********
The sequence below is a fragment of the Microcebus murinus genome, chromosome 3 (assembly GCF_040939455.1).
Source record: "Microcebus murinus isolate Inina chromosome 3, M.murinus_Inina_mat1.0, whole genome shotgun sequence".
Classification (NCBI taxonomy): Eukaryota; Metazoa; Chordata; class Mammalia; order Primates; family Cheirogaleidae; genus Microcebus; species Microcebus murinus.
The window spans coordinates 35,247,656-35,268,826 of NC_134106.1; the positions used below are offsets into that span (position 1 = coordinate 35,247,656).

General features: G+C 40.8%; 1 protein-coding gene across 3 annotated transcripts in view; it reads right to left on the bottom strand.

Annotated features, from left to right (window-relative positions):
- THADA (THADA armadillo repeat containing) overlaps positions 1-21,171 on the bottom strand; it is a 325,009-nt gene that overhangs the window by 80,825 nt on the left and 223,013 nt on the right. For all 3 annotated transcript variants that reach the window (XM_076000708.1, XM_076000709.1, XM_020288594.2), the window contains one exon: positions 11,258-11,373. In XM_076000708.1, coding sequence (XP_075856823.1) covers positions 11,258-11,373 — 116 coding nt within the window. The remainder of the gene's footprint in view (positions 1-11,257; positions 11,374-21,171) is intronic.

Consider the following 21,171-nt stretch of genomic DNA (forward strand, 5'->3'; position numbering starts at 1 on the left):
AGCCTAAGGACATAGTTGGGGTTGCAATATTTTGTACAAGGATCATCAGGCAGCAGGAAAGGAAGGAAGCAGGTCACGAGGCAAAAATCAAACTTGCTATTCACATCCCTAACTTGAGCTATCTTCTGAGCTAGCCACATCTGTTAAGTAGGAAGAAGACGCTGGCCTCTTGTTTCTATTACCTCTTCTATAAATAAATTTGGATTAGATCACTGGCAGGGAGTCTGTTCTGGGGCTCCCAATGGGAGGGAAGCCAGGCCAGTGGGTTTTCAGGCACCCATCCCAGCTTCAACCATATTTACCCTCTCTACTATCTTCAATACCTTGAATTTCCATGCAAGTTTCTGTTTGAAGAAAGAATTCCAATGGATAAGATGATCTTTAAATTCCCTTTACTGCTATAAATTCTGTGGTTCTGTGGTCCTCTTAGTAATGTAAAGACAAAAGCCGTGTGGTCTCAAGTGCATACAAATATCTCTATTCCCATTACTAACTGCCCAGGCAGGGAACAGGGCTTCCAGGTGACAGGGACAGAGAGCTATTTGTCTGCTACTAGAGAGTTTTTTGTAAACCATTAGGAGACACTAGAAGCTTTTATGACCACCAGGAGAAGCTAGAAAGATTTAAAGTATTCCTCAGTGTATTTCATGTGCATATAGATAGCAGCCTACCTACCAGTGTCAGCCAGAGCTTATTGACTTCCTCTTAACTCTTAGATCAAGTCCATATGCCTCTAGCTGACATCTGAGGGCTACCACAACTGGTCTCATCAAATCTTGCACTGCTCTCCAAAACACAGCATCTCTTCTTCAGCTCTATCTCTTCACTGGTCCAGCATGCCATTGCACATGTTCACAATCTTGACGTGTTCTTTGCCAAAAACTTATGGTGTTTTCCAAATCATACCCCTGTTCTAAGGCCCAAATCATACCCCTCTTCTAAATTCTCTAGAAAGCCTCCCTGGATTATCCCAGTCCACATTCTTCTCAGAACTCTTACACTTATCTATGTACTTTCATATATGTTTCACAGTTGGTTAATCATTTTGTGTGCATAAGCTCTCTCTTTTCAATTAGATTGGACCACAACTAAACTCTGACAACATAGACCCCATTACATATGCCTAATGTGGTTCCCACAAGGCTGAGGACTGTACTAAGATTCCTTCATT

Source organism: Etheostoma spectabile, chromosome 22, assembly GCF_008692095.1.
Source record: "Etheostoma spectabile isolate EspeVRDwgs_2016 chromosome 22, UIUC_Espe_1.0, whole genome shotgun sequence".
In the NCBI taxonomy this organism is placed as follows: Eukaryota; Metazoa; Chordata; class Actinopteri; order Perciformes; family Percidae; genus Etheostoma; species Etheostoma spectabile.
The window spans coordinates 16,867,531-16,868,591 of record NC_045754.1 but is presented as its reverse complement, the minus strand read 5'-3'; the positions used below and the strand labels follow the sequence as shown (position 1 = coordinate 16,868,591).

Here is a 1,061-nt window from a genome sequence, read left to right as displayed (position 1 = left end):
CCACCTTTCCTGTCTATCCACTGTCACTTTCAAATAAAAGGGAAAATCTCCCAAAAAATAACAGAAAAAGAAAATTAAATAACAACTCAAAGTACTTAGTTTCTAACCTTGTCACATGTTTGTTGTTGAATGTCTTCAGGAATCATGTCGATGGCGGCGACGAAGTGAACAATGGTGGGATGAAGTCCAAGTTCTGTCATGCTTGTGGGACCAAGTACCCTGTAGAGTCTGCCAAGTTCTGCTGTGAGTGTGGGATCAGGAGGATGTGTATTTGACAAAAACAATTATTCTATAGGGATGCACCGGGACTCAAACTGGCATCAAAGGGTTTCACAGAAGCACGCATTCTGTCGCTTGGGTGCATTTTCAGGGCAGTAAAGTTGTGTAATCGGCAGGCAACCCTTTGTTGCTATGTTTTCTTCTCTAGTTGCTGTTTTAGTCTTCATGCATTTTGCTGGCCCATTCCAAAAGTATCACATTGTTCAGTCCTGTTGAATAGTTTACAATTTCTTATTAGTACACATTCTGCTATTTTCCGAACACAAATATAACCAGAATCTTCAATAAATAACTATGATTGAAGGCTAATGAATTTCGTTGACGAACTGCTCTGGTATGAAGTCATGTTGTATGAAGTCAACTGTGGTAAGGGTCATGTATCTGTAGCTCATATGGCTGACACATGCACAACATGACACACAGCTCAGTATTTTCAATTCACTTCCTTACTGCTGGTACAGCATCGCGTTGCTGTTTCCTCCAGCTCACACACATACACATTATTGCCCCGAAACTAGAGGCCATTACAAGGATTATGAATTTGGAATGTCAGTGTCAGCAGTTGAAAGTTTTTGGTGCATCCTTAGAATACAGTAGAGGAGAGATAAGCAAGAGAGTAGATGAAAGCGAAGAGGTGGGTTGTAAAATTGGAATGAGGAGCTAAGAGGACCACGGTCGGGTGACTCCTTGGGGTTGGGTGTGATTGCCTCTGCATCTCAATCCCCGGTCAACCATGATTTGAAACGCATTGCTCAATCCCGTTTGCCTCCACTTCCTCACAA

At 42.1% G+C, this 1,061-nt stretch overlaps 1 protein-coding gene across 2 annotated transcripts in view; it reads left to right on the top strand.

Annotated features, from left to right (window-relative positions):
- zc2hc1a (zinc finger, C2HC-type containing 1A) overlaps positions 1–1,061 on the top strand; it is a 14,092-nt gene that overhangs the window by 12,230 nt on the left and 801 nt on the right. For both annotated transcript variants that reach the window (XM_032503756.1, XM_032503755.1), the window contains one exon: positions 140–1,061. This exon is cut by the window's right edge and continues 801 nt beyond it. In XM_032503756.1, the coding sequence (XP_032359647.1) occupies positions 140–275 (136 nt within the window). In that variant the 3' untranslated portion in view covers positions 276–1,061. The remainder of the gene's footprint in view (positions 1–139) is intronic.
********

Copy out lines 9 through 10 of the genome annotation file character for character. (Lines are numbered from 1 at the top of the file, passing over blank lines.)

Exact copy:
AGCCTAAGGACATAGTTGGGGTTGCAATATTTTGTACAAGGATCATCAGGCAGCAGGAAAGGAAGGAAGCAGGTCACGAGGCAAAAATCAAACTTGCTATTCACATCCCTAACTTGAGCTATCTTCTGAGCTAGCCACATCTGTTAAGTAGGAAGAAGACGCTGGCCTCTTGTTTCTATTACCTCTTCTATAAATAAATTTGGATTAGATCACTGGCAGGGAGTCTGTTCTGGGGCTCCCAATGGGAGGGAAGCCAGGCCAGTGGGTTTTCAGGCACCCATCCCAGCTTCAACCATATTTACCCTCTCTACTATCTTCAATACCTTGAATTTCCATGCAAGTTTCTGTTTGAAGAAAGAATTCCAATGGATAAGATGATCTTTAAATTCCCTTTACTGCTATAAATTCTGTGGTTCTGTGGTCCTCTTAGTAATGTAAAGACAAAAGCCGTGTGGTCTCAAGTGCATACAAATATCTCTATTCCCATTACTAACTGCCCAGGCAGGGAACAGGGCTTCCAGGTGACAGGGACAGAGAGCTATTTGTCTGCTACTAGAGAGTTTTTTGTAAACCATTAGGAGACACTAGAAGCTTTTATGACCACCAGGAGAAGCTAGAAAGATTTAAAGTATTCCTCAGTGTATTTCATGTGCATATAGATAGCAGCCTACCTACCAGTGTCAGCCAGAGCTTATTGACTTCCTCTTAACTCTTAGATCAAGTCCATATGCCTCTAGCTGACATCTGAGGGCTACCACAACTGGTCTCATCAAATCTTGCACTGCTCTCCAAAACACAGCATCTCTTCTTCAGCTCTATCTCTTCACTGGTCCAGCATGCCATTGCACATGTTCACAATCTTGACGTGTTCTTTGCCAAAAACTTATGGTGTTTTCCAAATCATACCCCTGTTCTAAGGCCCAAATCATACCCCTCTTCTAAATTCTCTAGAAAGCCTCCCTGGATTATCCCAGTCCACATTCTTCTCAGAACTCTTACACTTATCTATGTACTTTCATATATGTTTCACAGTTGGTTAATCATTTTGTGTGCATAAGCTCTCTCTTTTCAATTAGATTGGACCACAACTAAACTCTGACAACATAGACCCCATTACATATGCCTAATGTGGTTCCCACAAGGCTGAGGACTGTACTAAGATTCCTTCATT

Source organism: Etheostoma spectabile, chromosome 22, assembly GCF_008692095.1.